Yes, it’s time for another one of my “The Best….” lists. one will highlight the websites I think are the best for teaching about geography.
As in my other lists, the criteria include that the sites don’t require any software download, and that they’re free, engaging, and accessible to English Language Learners.
Here are my top picks for The Best Websites For Learning & Teaching Geography:
Mapping Our World from Oxfam is a great series of animated and audio lesson on maps, and the accuracy and inaccuracy of their projections affect our view of the world. I’ve ranked site number eleven.
Number ten is sort of a tie between three sites that are good reference sites for students to use when they’re researching different countries. One is Fact Monster- Countries. Another is DK Online World Desk Reference. For DK you have to get a password, but it’s free, quick and easy to do so. My students, and I, have found these two sites very informative and accessible. The third one, though, I believe is slightly better because it appears to have more up-to-date data and it includes images. It’s called the World Info Zone.
Eighth place is HotPads. It provides extensive demographic information about individual neighborhoods in the United States.
Mythic Journeys is number seven. You can see, hear and read animated tales about creation myths from around the world at site. These will certainly help students learn about different cultures.
The Traveler IQ Challenge is probably going to be just about the most difficult map game you’ll ever play. But it’s a lot of fun, and there are “Challenges” from all parts of the world. I’ve ranked these games number six.
Community Walk is number five. Students can put many sites on a map with descriptions and images (which can easily be grabbed off the web). Students can use these to report on countries, describe field trips, and for numerous other mapping assignments. There are lots of these kinds of site, but I’ve found Community Walk to be the most accessible.
Placespotting is number four. Students are shown a spot on the map, and given a series of riddles to help them determine what it is. All these geographic riddles are user-generated, and students can create their own, too.
Finally, the number one website for learning and teaching Geography is…. the Social Studies page at I Know That. It has tons of different kinds of map games that are informative and fun. Once you click on each game, an annoying pop-up asks if you want to register. But all you have to do is click “maybe later” and it goes away.
10 Websites For Virtual Sightseeing With Travel Videos is a nice list from The Make Use of blog.
D-Maps has a huge collection of map outlines to print for class use.
This Would Be A Nice Geography Assessment is a post I’ve written.
I’ve previously highlighted Glencoe’s online videos for social studies, but have now discovered that offer many more free resources to support all their social studies textbooks. They’re useful even if you don’t use their books, though, and they’re freely available. You can start off at their main Social Studies site or at their main site for all their textbooks. From there, it’s easy to navigate to their U.S. History, World History and Geography books. They all have links to videos, “in-motion animations” like one, interactive maps like (I especially like these maps because they offer audio support for the text), and different games (I especially like their categorization activities). Here is the link to the entire video collection.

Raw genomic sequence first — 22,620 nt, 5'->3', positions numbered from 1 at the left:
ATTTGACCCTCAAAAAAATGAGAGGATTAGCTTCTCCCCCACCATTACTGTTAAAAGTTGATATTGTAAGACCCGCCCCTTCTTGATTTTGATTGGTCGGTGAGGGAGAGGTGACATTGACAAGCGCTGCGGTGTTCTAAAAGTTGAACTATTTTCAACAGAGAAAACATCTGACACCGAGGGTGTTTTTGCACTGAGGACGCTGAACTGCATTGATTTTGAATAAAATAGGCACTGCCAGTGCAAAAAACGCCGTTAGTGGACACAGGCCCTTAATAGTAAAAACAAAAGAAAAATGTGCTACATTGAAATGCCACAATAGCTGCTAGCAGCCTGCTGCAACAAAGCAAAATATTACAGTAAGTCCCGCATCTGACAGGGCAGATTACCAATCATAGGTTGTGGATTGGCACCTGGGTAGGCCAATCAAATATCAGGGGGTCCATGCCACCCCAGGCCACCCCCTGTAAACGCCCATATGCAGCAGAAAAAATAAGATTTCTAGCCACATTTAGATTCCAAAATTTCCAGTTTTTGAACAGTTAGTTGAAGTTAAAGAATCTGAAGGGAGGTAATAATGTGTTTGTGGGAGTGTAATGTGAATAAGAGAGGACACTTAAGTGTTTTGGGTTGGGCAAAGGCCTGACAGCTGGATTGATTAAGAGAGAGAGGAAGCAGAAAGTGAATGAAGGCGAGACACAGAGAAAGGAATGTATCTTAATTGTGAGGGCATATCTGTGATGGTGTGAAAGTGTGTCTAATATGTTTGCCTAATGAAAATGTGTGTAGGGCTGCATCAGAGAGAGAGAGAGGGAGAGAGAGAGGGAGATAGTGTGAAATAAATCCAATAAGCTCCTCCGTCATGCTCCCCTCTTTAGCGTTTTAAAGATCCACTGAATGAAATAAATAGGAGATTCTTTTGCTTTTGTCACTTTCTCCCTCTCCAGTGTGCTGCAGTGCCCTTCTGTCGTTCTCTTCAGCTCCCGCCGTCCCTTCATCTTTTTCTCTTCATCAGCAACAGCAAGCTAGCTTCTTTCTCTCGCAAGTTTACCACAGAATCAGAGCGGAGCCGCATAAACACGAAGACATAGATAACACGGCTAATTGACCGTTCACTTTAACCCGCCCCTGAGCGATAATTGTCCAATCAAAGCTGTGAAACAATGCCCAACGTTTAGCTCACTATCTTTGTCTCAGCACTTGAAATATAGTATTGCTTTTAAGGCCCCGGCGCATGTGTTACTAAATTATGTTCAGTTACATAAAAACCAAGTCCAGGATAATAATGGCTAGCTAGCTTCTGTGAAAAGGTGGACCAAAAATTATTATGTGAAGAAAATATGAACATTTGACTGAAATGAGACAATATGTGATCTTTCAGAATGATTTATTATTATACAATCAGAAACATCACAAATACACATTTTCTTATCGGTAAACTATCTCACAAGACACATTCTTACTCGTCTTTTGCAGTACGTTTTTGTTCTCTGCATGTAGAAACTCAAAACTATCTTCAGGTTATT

Daily life in May around the world is a series of photos from The Sacramento Bee.
Maps Of The World has lots of free printable…maps.
The New York Times Learning Network has published an excellent post called All Over the Map: 10 Ways to Teach About Geography.
Urban Observatory lets you compare three major cities of your choice from around the world and map data about them in a number of areas (population density, open space, etc.). You can read more about it at Wired.
Here’s an example showing traffic at the same time of day:
40 maps that explain the world is a great collection from the Washington Post that may be the best geography site of the year. It links to another site called 40 Maps They Didn’t Teach You In School that has a number of other good maps. However, that second site also includes a few maps with topics and language that wouldn’t be appropriate for the classroom.
Now, The Post has published a sequel: 40 more maps that explain the world.
The Post published yet another exceptional collection titled 25 maps and charts that explain America today.
Google has just created a special site for the Street Views they’ve done in remote and/or unusual sites, including Burj Khalifa, Iqaluit, Mt. Everest, the Grand Canyon, the Great Barrier Reef, the Amazon Basin and the Kennedy Space Center. More are on the way.
11 Overlay Maps That Will Change The Way You See The World is from Business Insider.
‘Doing’ Geography Instead Of ‘Studying’ It is a post at my Education Week Teacher blog.
In it, four educators share their thoughts on teaching geography: Kelly Young, from whom I’ve learned more about teaching than from anyone else; Elisabeth Johnson, who is the best social studies teacher I’ve ever seen; middle school educator Lisa Butler; and Matt Podbury, who teaches Geography at an International School in France.
Travel By Drone has thousands of videos from around the world that have been made through the use of drones. They’re searchable by geography through a search box, and they are also pins on a map.
Lesson Plan | Analyzing Maps to Better Understand Global Current Events and History is from The New York Times Learning Network.
Six maps that will make you rethink the world is from The Washington Post.
TED-Ed has released a video and lesson titled “How North America got its shape.”
Let me know if you think I’ve missed any particularly good geography sites.
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